- Joel 2:1-2, 12-17 or Isaiah 58:1-12 •
- Psalm 51:1-17 •
- 2 Corinthians 5:20b-6:10 •
- Matthew 6:1-6, 16-21
|Ash Wednesday - Carl Spitzweg|
The readings for Ash Wednesday point us clearly in the right direction, while at the same time indicating the spiritual obstacles that lie in the way. Through the prophet Joel, God pleads, "Return to me with all your heart,with fasting, with weeping, and with mourning", but immediately adds a warning that we should not confuse outward show with inward spirit --"Rend your hearts and not your clothing". Isaiah issues the same warning even more firmly "Such fasting as you do today" he tells the Israelites, "will not make your voice heard on high". Why not? Because it is self-serving and unaccompanied by the real repentance that reveals willingness to change the way they run their lives.
In the Gospel passage, Jesus expresses this same concern. He denounces the showy penitence of the righteous who seek to impress the passers by who witness their zeal. In the light of this passage, which is always used on Ash Wednesday, the ancient, and now very widespread practice of the Imposition of Ashes seems a little odd. Does it not conflict with Jesus' explicit instruction to "wash your face, so that your fasting may be seen not by others"? Imposition, though, is not meant as a sign of fasting. Rather, it is a tangible and visible acknowledgment of the truth that lies at the heart of all religion -- our mortality. "Remember that you are dust, and unto to dust you shall return" is the solemn sentence that is uttered as ashes are imposed in the shape of a cross.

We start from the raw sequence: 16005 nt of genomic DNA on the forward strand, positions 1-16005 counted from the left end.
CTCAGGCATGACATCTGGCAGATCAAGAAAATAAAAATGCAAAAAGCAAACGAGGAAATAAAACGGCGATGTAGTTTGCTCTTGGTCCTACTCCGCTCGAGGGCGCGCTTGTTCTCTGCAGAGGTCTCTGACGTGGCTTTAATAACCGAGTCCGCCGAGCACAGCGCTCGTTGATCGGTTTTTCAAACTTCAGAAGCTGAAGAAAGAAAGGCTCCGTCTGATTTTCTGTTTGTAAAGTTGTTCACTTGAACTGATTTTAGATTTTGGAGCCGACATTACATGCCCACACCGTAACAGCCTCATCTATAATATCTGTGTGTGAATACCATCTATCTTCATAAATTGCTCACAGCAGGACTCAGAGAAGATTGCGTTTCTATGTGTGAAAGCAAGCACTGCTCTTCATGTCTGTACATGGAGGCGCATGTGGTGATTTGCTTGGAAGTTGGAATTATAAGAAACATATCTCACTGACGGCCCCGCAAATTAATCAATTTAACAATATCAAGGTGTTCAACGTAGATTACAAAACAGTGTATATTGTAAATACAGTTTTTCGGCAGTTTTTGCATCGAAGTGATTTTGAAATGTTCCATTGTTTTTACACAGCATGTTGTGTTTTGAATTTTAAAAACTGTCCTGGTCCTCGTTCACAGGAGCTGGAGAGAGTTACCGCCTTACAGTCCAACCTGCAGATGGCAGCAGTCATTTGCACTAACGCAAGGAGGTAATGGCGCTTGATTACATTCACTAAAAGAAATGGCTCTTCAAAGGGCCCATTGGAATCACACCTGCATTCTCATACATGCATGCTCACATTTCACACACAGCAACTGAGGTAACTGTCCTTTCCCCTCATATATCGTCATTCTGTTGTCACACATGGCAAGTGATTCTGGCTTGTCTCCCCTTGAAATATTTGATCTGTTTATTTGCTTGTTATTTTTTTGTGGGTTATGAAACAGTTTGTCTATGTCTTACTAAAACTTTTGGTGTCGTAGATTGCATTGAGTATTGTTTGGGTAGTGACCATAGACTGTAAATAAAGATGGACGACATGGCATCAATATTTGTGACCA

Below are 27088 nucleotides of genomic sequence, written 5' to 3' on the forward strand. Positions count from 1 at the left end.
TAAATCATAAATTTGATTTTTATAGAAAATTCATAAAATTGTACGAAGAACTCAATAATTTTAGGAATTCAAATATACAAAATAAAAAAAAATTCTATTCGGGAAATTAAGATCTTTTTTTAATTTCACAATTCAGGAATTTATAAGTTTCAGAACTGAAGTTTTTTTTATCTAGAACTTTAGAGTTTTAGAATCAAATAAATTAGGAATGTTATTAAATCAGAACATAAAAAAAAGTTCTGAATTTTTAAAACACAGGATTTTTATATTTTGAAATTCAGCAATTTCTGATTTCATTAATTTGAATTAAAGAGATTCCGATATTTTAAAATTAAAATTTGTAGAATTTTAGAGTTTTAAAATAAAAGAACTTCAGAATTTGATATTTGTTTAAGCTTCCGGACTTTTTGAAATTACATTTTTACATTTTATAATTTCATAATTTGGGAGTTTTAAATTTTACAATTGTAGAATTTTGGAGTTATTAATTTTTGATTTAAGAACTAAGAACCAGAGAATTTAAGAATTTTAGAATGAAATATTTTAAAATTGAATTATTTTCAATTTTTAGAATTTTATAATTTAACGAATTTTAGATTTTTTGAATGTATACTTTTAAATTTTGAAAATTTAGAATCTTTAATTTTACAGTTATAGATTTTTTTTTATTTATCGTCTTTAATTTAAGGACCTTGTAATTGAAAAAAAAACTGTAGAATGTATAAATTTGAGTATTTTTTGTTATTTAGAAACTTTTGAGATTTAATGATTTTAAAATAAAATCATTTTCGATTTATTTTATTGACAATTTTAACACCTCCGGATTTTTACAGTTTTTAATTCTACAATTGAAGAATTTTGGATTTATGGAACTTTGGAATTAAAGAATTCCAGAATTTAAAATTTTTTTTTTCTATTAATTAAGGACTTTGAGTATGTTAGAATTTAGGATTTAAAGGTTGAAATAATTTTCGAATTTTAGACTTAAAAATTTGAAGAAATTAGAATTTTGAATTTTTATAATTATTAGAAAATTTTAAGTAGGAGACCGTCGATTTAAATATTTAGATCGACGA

|Dali - Blow the Trumpet in Zion|
We cannot put off dying, but we can put it out of mind. Yet it is a simple fact that there will come a day when we no longer exist. At that point, the story of our lives -- whether good, bad or trivial - is finalized for ever. The problem with our mortality is that we do not know exactly when that day will be. This is why the readings for Ash Wednesday include the memorable urgency of Paul's second letter to the Corinthians "See, now is the acceptable time; see, now is the day of salvation!". And so it is for us too. The sole hope of immortality is eternal life in God through Christ, and we can leave it to God to determine what form, post mortem, that life takes.